On 21 March 2011 the Code Committee of the Takeover Panel (the Code Committee) published a consultation paper (the Paper) on its proposed amendments to the Takeover Code. In this article we will consider the proposed amendments in the Paper which relate to the issue of obligations to employees under the Takeover Code. Improving the ability of employee representatives to make their views known

The Code Committee concluded that it would be useful to include into the Takeover Code a definition of “employee representative”. The new definition embraces both representatives of recognised trade unions and persons elected or appointed to a position where it would be either expected or appropriate for them to receive information of the kind specified in the Takeover Code.

The Code Committee has stated that it aims to improve communications between the offeree company and its employees, and to enable employee representatives to be better able to provide their opinion on the effects of the offer on employment.

In order to achieve its aims, the Code Committee has clarified that there is nothing to prevent the offeror and offeree companies sharing information with their respective employee representatives or employees, or to prevent the offeror company sharing information with the offeree company employee representatives or employees.

Under the present rules, employee representatives have the right to give an opinion on the offer and have this appended to the circular containing the offeree board’s opinion on the offer if the employee representatives’ opinion is received by the offeree board “in good time”. The rights of publication are strengthened under the Code Committee proposals by requiring the offeree to inform the employee representatives of their right to provide such an opinion when the right arises. Additionally, where the opinion is not received “in good time” to allow publication with the offeree board’s opinion, the Code Committee has introduced an amendment which would oblige the offeree company to publish the employee representatives’ opinion on a website and to announce via a RIS that it has done so.

Further, on the basis that it is in the interests of the employee representatives, the offeree company, offeree company shareholders and market participants to have the information in an employee representatives’ opinion verified, the Code Committee has proposed an amendment which requires the offeree company to pay for the costs which might reasonably be incurred by the employee representatives in obtaining advice to ensure that the information contained in their opinion meets the standards required for all information published during the course of an offer. The Code Committee anticipates that, while this will impose a cost on the offeree company, it will be a relatively small addition to the offeree company’s overall costs. It is also proposed to amend the Takeover Code to make it clear that the offeree board does not assume any responsibility in relation to the employee representatives’ opinion.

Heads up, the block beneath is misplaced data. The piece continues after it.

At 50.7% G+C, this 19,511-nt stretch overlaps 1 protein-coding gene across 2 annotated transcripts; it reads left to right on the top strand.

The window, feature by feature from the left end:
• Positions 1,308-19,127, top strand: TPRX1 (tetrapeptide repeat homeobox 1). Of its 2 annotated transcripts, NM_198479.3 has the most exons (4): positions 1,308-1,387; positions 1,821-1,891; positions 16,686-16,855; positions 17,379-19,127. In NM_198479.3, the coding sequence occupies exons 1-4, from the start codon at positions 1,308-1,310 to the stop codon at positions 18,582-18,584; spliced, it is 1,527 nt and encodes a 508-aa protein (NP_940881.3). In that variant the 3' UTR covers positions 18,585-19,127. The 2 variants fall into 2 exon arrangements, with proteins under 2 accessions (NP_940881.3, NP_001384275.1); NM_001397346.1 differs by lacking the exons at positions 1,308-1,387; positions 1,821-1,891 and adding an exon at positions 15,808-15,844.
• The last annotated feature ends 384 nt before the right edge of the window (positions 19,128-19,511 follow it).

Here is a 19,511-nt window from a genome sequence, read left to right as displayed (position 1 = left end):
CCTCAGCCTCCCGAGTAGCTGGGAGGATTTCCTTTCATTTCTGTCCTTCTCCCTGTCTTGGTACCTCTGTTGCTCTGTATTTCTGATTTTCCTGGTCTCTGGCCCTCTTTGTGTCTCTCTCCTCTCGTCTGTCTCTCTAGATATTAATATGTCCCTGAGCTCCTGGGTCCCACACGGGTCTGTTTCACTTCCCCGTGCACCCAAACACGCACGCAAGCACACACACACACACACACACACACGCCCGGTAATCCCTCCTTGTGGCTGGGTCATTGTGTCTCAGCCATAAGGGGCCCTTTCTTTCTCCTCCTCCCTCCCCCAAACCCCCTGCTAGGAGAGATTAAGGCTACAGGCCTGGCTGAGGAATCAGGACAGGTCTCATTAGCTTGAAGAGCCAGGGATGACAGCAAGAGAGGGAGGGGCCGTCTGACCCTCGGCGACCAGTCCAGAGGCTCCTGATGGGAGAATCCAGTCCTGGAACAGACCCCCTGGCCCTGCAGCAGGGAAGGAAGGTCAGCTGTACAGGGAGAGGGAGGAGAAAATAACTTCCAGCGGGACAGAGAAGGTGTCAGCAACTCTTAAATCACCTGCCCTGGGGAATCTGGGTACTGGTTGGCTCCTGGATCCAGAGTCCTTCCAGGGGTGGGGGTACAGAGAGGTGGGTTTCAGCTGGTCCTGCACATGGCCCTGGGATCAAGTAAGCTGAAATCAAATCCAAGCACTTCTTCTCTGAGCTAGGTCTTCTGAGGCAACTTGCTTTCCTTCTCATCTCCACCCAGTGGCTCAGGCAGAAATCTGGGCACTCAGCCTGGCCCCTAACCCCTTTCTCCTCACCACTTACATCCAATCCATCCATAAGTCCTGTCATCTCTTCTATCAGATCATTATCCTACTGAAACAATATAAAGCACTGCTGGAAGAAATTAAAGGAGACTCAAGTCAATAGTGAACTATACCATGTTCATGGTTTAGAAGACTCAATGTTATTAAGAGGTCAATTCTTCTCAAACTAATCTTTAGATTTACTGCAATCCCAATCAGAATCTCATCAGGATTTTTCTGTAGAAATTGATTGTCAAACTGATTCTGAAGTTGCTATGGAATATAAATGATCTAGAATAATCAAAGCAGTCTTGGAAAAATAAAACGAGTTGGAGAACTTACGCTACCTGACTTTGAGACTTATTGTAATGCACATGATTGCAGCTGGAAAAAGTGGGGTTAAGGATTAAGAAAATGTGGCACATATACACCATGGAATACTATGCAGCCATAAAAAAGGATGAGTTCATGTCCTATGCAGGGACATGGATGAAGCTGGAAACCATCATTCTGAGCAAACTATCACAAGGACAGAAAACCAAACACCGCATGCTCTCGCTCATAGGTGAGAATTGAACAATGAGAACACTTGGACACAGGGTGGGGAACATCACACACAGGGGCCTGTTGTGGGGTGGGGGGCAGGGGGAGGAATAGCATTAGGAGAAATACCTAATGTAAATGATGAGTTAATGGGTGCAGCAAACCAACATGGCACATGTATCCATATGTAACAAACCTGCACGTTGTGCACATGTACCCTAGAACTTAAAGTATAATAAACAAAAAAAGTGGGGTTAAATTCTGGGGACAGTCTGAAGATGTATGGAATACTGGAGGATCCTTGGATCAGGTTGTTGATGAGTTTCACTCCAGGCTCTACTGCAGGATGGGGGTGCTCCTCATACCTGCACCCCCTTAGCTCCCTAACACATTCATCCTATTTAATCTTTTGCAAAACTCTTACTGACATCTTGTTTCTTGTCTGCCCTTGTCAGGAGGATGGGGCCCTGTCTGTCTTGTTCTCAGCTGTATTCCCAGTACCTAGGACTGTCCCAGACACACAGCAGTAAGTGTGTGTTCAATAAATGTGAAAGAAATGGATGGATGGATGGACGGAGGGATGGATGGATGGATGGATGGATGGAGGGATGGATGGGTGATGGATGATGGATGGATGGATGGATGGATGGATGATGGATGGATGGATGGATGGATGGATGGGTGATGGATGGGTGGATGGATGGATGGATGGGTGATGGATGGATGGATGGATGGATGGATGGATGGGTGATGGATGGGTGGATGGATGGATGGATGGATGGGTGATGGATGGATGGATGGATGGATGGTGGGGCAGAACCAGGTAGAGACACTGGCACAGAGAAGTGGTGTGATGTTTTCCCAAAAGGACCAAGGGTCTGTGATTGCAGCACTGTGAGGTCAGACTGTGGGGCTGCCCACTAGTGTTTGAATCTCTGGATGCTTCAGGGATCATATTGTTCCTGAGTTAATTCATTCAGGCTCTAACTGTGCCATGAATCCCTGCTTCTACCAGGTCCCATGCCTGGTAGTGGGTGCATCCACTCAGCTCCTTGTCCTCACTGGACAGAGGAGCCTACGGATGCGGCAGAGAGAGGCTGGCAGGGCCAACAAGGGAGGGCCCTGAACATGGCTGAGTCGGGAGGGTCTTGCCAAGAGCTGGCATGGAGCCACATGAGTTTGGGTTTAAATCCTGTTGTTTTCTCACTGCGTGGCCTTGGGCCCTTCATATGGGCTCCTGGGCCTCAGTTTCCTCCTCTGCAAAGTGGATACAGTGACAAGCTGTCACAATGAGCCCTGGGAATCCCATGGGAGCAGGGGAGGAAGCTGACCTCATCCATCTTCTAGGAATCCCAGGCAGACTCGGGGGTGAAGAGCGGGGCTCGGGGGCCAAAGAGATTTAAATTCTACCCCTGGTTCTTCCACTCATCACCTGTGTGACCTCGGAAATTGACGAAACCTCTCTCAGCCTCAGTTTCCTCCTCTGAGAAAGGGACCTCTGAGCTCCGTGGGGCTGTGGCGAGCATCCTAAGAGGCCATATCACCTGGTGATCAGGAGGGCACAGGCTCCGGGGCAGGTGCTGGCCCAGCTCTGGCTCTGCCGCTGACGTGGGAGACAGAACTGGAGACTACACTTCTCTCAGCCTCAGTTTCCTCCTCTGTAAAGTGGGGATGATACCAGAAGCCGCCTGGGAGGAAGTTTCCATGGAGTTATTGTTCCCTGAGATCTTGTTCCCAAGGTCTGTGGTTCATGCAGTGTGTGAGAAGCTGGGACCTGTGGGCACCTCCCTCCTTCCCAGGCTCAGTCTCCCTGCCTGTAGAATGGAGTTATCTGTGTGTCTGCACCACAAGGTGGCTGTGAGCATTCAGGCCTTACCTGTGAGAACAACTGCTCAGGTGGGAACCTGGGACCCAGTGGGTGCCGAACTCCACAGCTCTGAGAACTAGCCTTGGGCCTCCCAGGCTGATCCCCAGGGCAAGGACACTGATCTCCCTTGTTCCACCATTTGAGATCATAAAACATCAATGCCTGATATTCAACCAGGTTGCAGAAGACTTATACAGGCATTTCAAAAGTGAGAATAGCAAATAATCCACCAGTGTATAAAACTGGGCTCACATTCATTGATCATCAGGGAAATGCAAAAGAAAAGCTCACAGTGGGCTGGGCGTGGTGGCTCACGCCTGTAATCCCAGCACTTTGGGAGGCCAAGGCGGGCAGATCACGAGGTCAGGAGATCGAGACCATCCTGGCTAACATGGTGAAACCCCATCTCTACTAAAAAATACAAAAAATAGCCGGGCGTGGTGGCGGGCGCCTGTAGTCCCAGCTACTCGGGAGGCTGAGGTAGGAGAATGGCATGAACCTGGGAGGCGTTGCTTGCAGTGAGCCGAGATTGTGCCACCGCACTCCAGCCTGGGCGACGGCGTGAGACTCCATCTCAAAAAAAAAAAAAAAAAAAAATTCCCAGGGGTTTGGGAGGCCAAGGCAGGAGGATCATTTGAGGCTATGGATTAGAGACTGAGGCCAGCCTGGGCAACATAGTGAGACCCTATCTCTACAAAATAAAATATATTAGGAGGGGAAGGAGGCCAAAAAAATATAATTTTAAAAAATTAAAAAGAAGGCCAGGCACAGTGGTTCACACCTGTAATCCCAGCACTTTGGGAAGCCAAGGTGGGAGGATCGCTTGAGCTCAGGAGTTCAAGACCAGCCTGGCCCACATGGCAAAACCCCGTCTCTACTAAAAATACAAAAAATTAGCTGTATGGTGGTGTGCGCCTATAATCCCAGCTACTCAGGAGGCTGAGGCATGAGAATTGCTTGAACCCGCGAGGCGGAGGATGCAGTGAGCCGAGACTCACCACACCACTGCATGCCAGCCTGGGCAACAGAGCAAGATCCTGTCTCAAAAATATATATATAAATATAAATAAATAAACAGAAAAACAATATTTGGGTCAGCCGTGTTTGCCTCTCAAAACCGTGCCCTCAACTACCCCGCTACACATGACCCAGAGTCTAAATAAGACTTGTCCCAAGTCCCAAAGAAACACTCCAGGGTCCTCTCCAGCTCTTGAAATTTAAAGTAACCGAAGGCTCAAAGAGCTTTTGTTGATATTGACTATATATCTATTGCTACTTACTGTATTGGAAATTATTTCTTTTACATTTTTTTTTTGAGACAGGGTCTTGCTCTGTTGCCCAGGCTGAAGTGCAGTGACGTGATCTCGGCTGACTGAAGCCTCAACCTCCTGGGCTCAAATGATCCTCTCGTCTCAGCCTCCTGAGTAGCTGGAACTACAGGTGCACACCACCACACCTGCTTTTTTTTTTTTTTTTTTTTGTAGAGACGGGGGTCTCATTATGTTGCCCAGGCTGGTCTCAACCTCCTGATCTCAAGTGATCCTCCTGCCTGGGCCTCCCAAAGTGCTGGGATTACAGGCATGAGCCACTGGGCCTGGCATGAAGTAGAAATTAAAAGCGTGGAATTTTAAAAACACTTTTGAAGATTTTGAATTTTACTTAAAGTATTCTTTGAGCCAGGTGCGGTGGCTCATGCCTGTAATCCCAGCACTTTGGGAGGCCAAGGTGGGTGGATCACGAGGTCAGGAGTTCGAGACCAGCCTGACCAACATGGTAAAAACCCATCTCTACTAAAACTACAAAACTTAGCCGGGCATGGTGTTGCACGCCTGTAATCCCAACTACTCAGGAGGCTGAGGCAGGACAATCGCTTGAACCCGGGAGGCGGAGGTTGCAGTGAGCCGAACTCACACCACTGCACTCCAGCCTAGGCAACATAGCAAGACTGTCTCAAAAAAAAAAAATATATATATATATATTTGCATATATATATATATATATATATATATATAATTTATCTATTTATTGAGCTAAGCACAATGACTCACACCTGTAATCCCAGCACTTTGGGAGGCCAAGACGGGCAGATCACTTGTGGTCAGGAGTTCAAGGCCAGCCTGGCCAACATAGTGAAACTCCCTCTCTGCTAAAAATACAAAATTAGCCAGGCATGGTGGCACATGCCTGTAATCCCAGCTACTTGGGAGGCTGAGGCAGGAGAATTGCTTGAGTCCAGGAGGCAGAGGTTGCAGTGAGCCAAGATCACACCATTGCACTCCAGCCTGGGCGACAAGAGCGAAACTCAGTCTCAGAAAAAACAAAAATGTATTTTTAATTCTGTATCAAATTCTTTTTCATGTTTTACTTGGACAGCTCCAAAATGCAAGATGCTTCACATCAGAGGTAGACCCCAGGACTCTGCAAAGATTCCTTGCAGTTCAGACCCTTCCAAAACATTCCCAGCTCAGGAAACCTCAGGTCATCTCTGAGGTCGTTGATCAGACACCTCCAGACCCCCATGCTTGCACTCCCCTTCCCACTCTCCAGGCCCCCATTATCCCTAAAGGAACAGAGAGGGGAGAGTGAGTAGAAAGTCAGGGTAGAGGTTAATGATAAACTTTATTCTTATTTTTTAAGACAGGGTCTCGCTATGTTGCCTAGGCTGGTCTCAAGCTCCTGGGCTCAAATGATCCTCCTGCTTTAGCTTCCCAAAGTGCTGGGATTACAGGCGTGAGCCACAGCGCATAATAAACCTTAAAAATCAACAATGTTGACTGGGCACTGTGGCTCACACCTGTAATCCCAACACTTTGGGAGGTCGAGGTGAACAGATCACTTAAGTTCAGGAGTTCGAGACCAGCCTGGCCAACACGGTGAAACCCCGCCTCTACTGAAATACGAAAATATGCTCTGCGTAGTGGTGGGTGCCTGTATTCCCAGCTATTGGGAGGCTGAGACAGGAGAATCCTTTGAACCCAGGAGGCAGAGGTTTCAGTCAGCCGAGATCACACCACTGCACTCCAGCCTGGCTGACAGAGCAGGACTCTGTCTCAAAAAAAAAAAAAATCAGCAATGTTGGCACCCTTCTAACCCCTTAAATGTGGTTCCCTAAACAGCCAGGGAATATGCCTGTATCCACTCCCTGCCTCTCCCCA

Improving the quality of disclosure by offeror and offeree companies

At present, an offeror is required to set out in the offer document its plans on certain matters, including in relation to the future business of the offeree company and the offeree company’s employees. With a view to improving the accuracy and adequacy of the information published by the offeror, the Code Committee has proposed that the offeror should, in addition, be required to make negative statements if it has no intention to make any changes in relation to the offeree company’s employees, their conditions of employment or the locations of business and fixed assets, or if it considers that its plans for the offeree will not have any repercussions on employment or the locations of the offeree company’s places of business.

On the basis that offeree companies are only able to provide meaningful information to its shareholders and employees if the information that it receives is accurate, the Code Committee has also proposed amending the Takeover Code to hold offerors to any statements made during the offer period (whether in a document, announcement or otherwise) relating to any course of action that it intends to take or not take for a period of at least 12 months from the date when the offer becomes wholly unconditional. The 12 month period applies unless the offeror specified a different time period when making its statement of intention.